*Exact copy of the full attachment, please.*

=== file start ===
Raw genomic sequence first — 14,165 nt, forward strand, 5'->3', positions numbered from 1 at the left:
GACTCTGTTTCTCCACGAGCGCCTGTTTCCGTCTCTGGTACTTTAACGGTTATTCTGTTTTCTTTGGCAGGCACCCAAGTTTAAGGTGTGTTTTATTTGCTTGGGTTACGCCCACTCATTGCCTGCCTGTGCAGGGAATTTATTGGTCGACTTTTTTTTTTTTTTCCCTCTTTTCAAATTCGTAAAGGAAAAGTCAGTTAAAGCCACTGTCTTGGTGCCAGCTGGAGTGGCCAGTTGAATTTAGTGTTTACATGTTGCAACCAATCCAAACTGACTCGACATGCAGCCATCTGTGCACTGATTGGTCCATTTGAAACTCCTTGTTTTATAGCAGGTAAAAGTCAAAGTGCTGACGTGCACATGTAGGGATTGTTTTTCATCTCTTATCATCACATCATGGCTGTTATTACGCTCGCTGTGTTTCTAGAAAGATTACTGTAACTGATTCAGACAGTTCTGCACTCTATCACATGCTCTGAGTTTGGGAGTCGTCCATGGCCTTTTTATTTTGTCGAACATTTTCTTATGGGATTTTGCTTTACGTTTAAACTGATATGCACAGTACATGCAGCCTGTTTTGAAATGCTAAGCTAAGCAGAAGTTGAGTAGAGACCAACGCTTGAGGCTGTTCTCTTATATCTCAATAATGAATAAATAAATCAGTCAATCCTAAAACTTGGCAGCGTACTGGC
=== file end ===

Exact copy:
Raw genomic sequence first — 14,165 nt, forward strand, 5'->3', positions numbered from 1 at the left:
GACTCTGTTTCTCCACGAGCGCCTGTTTCCGTCTCTGGTACTTTAACGGTTATTCTGTTTTCTTTGGCAGGCACCCAAGTTTAAGGTGTGTTTTATTTGCTTGGGTTACGCCCACTCATTGCCTGCCTGTGCAGGGAATTTATTGGTCGACTTTTTTTTTTTTTTCCCTCTTTTCAAATTCGTAAAGGAAAAGTCAGTTAAAGCCACTGTCTTGGTGCCAGCTGGAGTGGCCAGTTGAATTTAGTGTTTACATGTTGCAACCAATCCAAACTGACTCGACATGCAGCCATCTGTGCACTGATTGGTCCATTTGAAACTCCTTGTTTTATAGCAGGTAAAAGTCAAAGTGCTGACGTGCACATGTAGGGATTGTTTTTCATCTCTTATCATCACATCATGGCTGTTATTACGCTCGCTGTGTTTCTAGAAAGATTACTGTAACTGATTCAGACAGTTCTGCACTCTATCACATGCTCTGAGTTTGGGAGTCGTCCATGGCCTTTTTATTTTGTCGAACATTTTCTTATGGGATTTTGCTTTACGTTTAAACTGATATGCACAGTACATGCAGCCTGTTTTGAAATGCTAAGCTAAGCAGAAGTTGAGTAGAGACCAACGCTTGAGGCTGTTCTCTTATATCTCAATAATGAATAAATAAATCAGTCAATCCTAAAACTTGGCAGCGTACTGGC